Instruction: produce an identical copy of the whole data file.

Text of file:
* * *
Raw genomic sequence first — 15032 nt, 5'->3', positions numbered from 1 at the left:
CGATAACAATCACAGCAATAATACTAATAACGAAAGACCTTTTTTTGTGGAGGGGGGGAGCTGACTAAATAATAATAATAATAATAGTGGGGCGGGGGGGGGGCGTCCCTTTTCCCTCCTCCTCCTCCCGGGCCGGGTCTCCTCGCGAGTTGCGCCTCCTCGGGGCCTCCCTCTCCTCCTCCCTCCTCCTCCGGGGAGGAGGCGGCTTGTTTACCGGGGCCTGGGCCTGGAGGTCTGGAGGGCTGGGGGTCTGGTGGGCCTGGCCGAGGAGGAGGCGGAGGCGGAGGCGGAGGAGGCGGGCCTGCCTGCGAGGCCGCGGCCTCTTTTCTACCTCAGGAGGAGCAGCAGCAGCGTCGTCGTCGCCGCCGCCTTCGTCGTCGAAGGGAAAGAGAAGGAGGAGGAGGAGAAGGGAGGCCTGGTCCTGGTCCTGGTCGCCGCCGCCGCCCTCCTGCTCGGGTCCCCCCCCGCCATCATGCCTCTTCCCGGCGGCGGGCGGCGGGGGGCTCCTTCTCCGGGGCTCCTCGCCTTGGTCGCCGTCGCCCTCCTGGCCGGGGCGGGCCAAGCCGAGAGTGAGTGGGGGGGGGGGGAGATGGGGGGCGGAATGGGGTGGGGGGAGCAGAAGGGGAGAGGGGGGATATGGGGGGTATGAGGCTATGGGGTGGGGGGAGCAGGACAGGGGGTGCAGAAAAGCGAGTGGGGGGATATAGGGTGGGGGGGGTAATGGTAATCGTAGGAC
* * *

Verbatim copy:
Raw genomic sequence first — 15032 nt, 5'->3', positions numbered from 1 at the left:
CGATAACAATCACAGCAATAATACTAATAACGAAAGACCTTTTTTTGTGGAGGGGGGGAGCTGACTAAATAATAATAATAATAATAGTGGGGCGGGGGGGGGGCGTCCCTTTTCCCTCCTCCTCCTCCCGGGCCGGGTCTCCTCGCGAGTTGCGCCTCCTCGGGGCCTCCCTCTCCTCCTCCCTCCTCCTCCGGGGAGGAGGCGGCTTGTTTACCGGGGCCTGGGCCTGGAGGTCTGGAGGGCTGGGGGTCTGGTGGGCCTGGCCGAGGAGGAGGCGGAGGCGGAGGCGGAGGAGGCGGGCCTGCCTGCGAGGCCGCGGCCTCTTTTCTACCTCAGGAGGAGCAGCAGCAGCGTCGTCGTCGCCGCCGCCTTCGTCGTCGAAGGGAAAGAGAAGGAGGAGGAGGAGAAGGGAGGCCTGGTCCTGGTCCTGGTCGCCGCCGCCGCCCTCCTGCTCGGGTCCCCCCCCGCCATCATGCCTCTTCCCGGCGGCGGGCGGCGGGGGGCTCCTTCTCCGGGGCTCCTCGCCTTGGTCGCCGTCGCCCTCCTGGCCGGGGCGGGCCAAGCCGAGAGTGAGTGGGGGGGGGGGGAGATGGGGGGCGGAATGGGGTGGGGGGAGCAGAAGGGGAGAGGGGGGATATGGGGGGTATGAGGCTATGGGGTGGGGGGAGCAGGACAGGGGGTGCAGAAAAGCGAGTGGGGGGATATAGGGTGGGGGGGGTAATGGTAATCGTAGGAC